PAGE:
Brexit. This is quite possibly one of the most commonly used words in British political journalism in the past year.  A word that most of us are probably sick to death of. However, most of the attention regarding Brexit in the news has been centred around politicians and their inability to come to a unanimous decision on how to deal with the hugely significant and historical political decision. An aspect of Brexit that I felt hadn’t been explored enough was the opinion of the youngest generation, especially those who two years ago, weren’t even considered as an important demographic in the referendum. 

Not only did those who have since turned 18 not have a voice, but statistics regarding the referendum show that those who were 18 at the time didn’t necessarily use their voice. According to the BBC when it ultimately came to that fateful day on the 23rd of June when the UK came together to vote on Brexit '90% of over-65s turned out, only about 64% of 18-24 year-olds voted’’ and given the fact that according to YouGov ‘over-65s were more than twice as likely as under-25s to have voted to Leave the European Union,’ it is clear just how influential the youths opinion could’ve been on the decision.

Now that almost two years have since the Brexit referendum and the UK is still unsure what the ultimate outcome will be, I thought it would be interesting to ask Sixth Form students from St George’s College Weybridge how they were feeling about the Brexit and how influential they feel it will be on their lives in the next few years.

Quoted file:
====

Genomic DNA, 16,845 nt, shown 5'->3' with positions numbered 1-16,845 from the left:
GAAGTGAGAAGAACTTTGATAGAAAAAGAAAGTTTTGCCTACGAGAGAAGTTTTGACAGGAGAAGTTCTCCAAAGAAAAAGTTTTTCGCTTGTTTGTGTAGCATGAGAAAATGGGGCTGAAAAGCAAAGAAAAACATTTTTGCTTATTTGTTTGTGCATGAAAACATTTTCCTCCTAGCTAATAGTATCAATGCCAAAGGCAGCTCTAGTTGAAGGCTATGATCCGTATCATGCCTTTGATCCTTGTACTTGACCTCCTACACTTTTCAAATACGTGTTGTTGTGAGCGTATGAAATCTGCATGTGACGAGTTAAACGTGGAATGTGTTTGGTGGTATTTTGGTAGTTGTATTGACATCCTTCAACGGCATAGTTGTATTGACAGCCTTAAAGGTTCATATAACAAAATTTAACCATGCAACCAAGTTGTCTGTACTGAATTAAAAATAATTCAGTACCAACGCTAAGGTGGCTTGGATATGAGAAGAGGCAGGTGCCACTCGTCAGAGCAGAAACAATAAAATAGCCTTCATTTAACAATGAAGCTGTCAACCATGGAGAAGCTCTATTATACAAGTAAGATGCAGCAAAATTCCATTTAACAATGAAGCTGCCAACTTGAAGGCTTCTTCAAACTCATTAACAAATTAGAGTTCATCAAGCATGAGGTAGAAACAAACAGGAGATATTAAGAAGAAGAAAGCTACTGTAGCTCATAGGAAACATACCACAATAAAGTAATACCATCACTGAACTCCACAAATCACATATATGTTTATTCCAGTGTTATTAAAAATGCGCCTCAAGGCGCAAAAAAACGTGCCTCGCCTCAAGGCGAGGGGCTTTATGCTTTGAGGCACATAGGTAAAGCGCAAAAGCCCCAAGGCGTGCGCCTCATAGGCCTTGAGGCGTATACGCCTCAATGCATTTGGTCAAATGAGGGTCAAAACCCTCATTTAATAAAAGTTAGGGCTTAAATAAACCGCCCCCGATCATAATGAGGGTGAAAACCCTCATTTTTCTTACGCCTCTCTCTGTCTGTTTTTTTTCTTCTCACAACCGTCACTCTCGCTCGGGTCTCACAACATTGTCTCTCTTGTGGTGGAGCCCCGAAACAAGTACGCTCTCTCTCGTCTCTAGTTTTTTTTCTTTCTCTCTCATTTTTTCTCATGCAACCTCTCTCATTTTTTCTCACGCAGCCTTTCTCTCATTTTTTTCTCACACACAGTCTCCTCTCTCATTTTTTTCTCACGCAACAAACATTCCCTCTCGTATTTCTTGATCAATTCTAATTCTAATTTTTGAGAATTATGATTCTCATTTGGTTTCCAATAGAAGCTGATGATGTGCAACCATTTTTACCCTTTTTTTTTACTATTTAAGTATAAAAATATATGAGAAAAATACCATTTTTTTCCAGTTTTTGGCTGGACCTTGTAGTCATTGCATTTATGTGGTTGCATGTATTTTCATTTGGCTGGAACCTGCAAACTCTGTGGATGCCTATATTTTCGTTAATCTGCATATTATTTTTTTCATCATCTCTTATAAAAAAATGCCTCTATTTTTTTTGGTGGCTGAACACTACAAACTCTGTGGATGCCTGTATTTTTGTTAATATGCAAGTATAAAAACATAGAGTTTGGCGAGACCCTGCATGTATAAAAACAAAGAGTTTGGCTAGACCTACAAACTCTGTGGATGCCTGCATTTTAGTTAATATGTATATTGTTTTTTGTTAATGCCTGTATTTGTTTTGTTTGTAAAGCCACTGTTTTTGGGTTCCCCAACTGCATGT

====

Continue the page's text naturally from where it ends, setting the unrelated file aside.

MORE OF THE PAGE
One Lower Sixth student Ella found it ‘’incredibly unfair’’ how little influence those 16-18 years old had on the Brexit vote even though the outcome would ultimately impact them so much more compared to those over 80. However, another sixth form politics student, Tom took a more optimistic approach when asked about Brexit saying that ‘’one positive outcome of it, is the increased public participation in politics since the 2016 referendum, especially in protesting and social media influence.’

The general consensus I got from all the sixth formers that I interviewed was that they greatly resented the lack of influence and voice that they were allowed to have in UK politics. Given just how influential age was in the 2017 general election in deciding which parties were the most powerful in government, many students believe their voices should also be consulted in Brexit decision which arguably could affect their ability to study and work abroad as easily.